Abbey Art Collection

Providing a window into the art world of Mount Angel Abbey.

Black Letter Exemplar

“Black Letter Exemplar” by Lloyd J. Reynolds. A gift from the artist c 1967 to Fr. Vincent Trujillo, O.S.B., 14.75” x 20.25” (Textura).

Throughout the year, we focus on different pieces from the collection. If you are inspired by seeing and learning about the art, come again.
Quarterly Virtual Exhibit: January, April, July, October

Monasteries

As the Western Roman Empire declined (376-476) and Europe entered what is now called the “Dark Ages,” monasteries preserved the calligraphic tradition.
Art Collection 27

“Receive the Word, O Virgin Mary” By Unknown monk, 32.25” x 23.5” (Spanish Round Gothic).

Around the 8th century, monasteries gradually developed the minuscule style, a compact form of Uncial, more suitable for copying the Bible and other religious and secular texts.
Writing is for Communication

“Writing is for Communication” by Marilyn Reeves, 25.5” x 18” (Brush Lettering).

In medieval times, from the fall of Rome to the 15th century, sacred calligraphy developed some special features such as the illumination of the first letter of a text. Illuminations were designed to help the reader ponder the meaning of the text as well as inspire with their beauty.
Manuscript Illumination

“Manuscript Illumination” by Unknown monk. 7” x 5.25” (Textura).

Printing Revolution

1455 saw the advent of the Gutenberg Bible. The typeface adopted by Johann Gutenberg was Textura, also referred to as Gothic, and based on the handwritten letterform used in religious works of the late-medieval period.
Gutenberg Bible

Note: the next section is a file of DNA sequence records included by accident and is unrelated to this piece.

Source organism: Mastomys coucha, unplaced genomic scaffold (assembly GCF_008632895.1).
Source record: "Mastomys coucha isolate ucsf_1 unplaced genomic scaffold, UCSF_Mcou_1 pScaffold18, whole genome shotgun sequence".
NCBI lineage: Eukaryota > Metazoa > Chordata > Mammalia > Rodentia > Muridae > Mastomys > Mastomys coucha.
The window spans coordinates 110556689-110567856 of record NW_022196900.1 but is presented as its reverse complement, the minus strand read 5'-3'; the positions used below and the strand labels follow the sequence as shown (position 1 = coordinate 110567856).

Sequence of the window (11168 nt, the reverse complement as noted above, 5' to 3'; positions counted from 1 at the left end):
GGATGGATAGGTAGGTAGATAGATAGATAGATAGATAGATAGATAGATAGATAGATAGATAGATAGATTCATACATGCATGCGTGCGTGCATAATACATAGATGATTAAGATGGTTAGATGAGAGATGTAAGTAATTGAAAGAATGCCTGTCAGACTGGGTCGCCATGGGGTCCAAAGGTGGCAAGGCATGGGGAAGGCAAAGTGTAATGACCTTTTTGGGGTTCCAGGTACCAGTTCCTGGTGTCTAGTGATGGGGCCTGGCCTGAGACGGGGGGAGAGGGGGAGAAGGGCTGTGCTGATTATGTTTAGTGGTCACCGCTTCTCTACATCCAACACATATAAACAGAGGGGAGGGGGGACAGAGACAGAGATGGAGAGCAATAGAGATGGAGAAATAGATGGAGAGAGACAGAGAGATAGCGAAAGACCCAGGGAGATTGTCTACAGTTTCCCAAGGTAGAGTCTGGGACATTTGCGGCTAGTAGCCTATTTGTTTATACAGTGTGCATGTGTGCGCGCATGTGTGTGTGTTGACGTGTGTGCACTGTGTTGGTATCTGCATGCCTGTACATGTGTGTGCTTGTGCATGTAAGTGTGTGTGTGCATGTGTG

Facsimile of “Gutenberg Bible” by Johann Gutenberg. 5.5” x 6.5” (type based on Textura).

Gutenberg Bible Detail

Facsimile of “Gutenberg Bible Detail” by Johann Gutenberg. 5.5” x 6.5” (type based on Textura).

The creation of movable type brought about a revolution that gradually replaced calligraphy with mechanical printing.
Isaiah 61, 40

“Isaiah 61, 40” by Fr. Vincent Trujillo, O.S.B. 4.5” x 6.25” (Modern Batarde pen lettering).

By the end of the 19th century, calligraphy began to see a revival. The movement was part of a broader artistic reaction to the mechanization of manual crafts and the so called, Industrial Revolution.
Psalm 118

“Psalm 118” 7.5” x 5.5” by Janet Frazier (free form Italic and pen capitals).

Art Collection 22

“Psalm 118” detail 7.5” x 5.5” by Janet Frazier (free form Italic and pen capitals).

Pacific Northwest

After World War II American interest in calligraphy also began to spread across the United States. Among the important teachers on the West Coast was Lloyd J. Reynolds (1902-1978).
Weathergram

“Weathergram” by Lloyd J. Reynolds. Gift of the artist in 1972 to Fr. Philip Waibel, O.S.B., 8.25” x 2.5” (Italic pen lettering).

Weathergram (detail)

“Weathergram” detail by Lloyd J. Reynolds. Gift of the artist in 1972 to Fr. Philip Waibel, O.S.B., 8.25” x 2.5” (Italic pen lettering).

Reynolds taught italic handwriting to generations of students at Reed College in Portland. His classes were a window on the relationship between visual arts and culture in a very broad sense.
1 Peter, 1:11-12

“1 Peter, 1:11-12” by Fr. Vincent Trujillo, O.S.B. 8.25” x 7” (formal Italic lettering).

Fueled by the energy and artistry of Lloyd Reynolds, the “italic hand” flowered and spread throughout the Pacific Northwest.
How Beautiful are thy Feet and Shoes

“How Beautiful are thy Feet and Shoes” by Jaki Svaren. 14” x 17.75” (Italic lettering collage).

How Beautiful are thy Feet and Shoes (detail)

“How Beautiful are thy Feet and Shoes” detail by Jaki Svaren. 14” x 17.75” (Italic lettering collage).

Robert J. Palladino, Lloyd Reynolds’ successor at Reed College, said of him, “His life was a brilliant performance of useful insight.”